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F-22 Raptor, Lask Air Base, Poland

Estonia, Latvia, Lithuania and Poland welcomed the U.S. initiative to station heavy weaponry on their territories, seeing it as a way to ensure that Washington will safeguard the security of the Baltic region. Kacprzyk argues that the more the United States signals its commitment to Baltic security, the higher the risk for Russia that its “aggression against NATO” will result in a global conflict with world’s most powerful military superpower. What the report fails to analyse, however, is why Russia would want to attack Poland or the Baltic countries in the first place. The author goes on to suggest that Moscow might use the Russian diaspora in the Baltics to incite a political crisis, which would lead to the inevitable intervention on the part of Russia to protect its citizens living in the region. Yet Kacprzyk fails to mention that the problem of the Russian diaspora in the Baltic states could be resolved by providing them with basic human rights (right now, some 300,000 non-Latvian and 100,000 non-Estonian Russians do not have the right to vote or run for office), which would address the issue of security in the region far more effectively that focusing on the imaginary, but inevitable, threat from Russia.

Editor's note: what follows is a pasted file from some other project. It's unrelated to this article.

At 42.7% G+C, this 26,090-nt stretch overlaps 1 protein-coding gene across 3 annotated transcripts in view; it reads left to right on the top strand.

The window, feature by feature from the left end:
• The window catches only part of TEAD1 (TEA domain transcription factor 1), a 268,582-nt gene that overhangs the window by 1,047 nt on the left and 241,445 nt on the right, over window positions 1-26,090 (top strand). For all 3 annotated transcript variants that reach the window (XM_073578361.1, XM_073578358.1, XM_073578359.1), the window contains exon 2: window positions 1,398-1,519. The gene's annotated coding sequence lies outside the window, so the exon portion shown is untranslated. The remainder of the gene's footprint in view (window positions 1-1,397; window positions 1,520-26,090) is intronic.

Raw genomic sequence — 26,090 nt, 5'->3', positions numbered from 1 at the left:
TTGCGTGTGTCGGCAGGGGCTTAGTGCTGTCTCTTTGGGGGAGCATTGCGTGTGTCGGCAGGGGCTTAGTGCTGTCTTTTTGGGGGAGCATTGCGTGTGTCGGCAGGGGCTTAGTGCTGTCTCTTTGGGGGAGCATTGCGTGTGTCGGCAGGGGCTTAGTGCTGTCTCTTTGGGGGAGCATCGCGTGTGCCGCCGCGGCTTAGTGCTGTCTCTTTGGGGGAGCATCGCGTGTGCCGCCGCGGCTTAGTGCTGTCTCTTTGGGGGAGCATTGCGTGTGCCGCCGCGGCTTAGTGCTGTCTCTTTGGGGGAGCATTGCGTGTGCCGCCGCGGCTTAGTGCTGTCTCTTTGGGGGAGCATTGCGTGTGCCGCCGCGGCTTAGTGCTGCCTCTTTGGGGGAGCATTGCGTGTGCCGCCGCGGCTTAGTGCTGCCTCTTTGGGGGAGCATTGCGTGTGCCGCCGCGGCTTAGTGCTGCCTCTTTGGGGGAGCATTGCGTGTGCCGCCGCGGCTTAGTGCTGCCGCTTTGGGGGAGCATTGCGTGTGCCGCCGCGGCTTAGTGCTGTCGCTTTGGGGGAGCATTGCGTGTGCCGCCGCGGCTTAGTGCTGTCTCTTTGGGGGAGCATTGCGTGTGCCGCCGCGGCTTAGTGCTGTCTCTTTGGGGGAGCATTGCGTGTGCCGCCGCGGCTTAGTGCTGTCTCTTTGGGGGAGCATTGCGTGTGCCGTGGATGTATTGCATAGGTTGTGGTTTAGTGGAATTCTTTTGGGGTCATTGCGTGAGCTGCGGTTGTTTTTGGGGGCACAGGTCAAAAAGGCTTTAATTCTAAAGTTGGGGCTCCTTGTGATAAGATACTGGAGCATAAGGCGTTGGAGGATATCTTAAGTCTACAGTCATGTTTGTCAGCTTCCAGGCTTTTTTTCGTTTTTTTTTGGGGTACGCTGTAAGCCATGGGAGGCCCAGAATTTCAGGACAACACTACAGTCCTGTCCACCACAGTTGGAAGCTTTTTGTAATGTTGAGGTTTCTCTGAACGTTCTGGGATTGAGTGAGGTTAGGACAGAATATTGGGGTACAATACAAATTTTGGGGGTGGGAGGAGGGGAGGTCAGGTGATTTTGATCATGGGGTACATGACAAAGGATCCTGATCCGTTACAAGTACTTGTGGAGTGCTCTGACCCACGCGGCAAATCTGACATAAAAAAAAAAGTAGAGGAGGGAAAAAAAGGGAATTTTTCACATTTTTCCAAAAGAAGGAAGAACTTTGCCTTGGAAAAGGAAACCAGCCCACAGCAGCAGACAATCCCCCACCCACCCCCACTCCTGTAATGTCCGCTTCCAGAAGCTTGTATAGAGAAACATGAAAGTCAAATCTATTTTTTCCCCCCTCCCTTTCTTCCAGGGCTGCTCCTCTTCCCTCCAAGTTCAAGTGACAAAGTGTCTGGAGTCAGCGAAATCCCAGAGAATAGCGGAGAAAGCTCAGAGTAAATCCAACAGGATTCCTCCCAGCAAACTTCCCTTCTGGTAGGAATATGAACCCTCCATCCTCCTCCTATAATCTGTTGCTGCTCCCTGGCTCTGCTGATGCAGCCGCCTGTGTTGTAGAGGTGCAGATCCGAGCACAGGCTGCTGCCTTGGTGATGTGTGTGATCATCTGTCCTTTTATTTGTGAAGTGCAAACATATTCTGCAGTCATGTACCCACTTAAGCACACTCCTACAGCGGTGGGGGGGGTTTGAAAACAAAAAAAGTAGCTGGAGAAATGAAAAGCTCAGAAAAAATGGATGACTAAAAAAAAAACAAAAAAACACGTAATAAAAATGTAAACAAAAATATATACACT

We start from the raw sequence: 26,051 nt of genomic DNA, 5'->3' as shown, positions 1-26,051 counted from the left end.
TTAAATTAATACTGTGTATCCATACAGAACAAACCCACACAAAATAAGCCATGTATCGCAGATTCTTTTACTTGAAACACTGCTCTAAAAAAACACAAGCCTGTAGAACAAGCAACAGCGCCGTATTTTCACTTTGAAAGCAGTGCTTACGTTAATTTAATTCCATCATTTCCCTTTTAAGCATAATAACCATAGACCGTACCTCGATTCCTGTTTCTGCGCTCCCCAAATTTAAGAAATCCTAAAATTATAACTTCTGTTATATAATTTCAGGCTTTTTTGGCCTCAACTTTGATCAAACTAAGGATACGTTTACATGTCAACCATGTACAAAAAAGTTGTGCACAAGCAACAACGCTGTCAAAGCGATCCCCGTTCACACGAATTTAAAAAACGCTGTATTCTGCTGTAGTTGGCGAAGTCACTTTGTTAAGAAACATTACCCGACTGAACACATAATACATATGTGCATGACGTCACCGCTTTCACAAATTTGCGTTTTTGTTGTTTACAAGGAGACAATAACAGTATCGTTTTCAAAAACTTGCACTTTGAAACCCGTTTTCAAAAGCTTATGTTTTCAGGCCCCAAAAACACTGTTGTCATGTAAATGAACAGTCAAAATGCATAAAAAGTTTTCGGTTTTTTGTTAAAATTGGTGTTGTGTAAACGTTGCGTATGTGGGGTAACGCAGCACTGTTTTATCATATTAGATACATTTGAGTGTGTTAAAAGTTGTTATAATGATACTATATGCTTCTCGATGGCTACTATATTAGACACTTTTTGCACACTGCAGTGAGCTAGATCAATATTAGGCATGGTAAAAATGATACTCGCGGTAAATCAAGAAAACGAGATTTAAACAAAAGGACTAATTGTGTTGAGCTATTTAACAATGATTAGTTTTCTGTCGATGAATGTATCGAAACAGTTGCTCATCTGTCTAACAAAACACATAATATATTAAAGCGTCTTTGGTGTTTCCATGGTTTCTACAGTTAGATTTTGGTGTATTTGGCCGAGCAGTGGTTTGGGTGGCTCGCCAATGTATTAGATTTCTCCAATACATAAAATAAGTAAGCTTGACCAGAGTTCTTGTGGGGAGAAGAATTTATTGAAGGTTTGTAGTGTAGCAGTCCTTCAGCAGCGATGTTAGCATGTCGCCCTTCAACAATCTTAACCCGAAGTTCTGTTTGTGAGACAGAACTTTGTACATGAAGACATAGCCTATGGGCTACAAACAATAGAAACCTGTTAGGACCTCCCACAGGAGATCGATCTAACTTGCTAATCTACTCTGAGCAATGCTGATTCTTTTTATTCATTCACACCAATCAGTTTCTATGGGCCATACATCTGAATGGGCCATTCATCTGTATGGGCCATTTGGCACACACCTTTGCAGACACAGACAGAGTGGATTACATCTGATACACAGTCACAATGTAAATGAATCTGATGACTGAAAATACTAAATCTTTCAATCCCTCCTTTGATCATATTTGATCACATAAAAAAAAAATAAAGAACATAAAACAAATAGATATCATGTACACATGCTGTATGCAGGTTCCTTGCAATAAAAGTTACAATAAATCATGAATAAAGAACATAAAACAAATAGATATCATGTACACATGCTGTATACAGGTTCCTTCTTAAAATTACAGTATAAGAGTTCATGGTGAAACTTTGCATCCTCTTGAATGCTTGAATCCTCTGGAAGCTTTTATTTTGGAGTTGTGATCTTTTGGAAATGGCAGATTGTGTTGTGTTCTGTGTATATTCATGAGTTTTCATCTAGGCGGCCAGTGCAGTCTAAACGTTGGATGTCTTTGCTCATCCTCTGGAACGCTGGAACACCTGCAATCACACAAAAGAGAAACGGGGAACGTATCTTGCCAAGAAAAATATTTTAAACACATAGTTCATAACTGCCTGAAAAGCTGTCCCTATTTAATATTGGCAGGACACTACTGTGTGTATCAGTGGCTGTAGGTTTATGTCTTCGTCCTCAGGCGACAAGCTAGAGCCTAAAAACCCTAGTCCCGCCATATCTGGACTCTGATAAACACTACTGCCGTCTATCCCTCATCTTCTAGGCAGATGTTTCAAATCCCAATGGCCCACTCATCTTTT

Kacprzyk states that the speed and scope of U.S. actions have since the start of the Ukrainian crisis been unmatched by those of their NATO allies. As early as March 2014, before any actions had been taken by NATO, the Pentagon deployed airborne early warning radar systems in the Baltic region. The report highlights the fact that the United States remains the only country that has consistently stationed forces in the countries concerned, albeit on a rotational basis.

Two-Pronged U.S. Defence

Steps by the United States should be interpreted as a unilateral abuse of power, one that challenges the (declared) method of making decisions collectively within NATO.


Two parallel initiatives exist with regard to Polish, Lithuanian, Latvian and Estonian security: the Readiness Action Plan (RAP) and the European Reassurance Initiative (ERI).

The Readiness Action Plan was formulated at the NATO Summit in Newport, Wales, in September 2014. It involves, among other things, increasing the presence of NATO fighter jets in Baltic air space, carrying out surveillance flights over interested Eastern European Countries, sending more naval ships to patrol the Baltic Sea and deploying ground troops on a rotational basis. The Plan also involves the pre-positioning of military equipment and supplies in Eastern Europe and improving the infrastructure of the member countries, although it turned out that these measures would be implemented on a bilateral basis.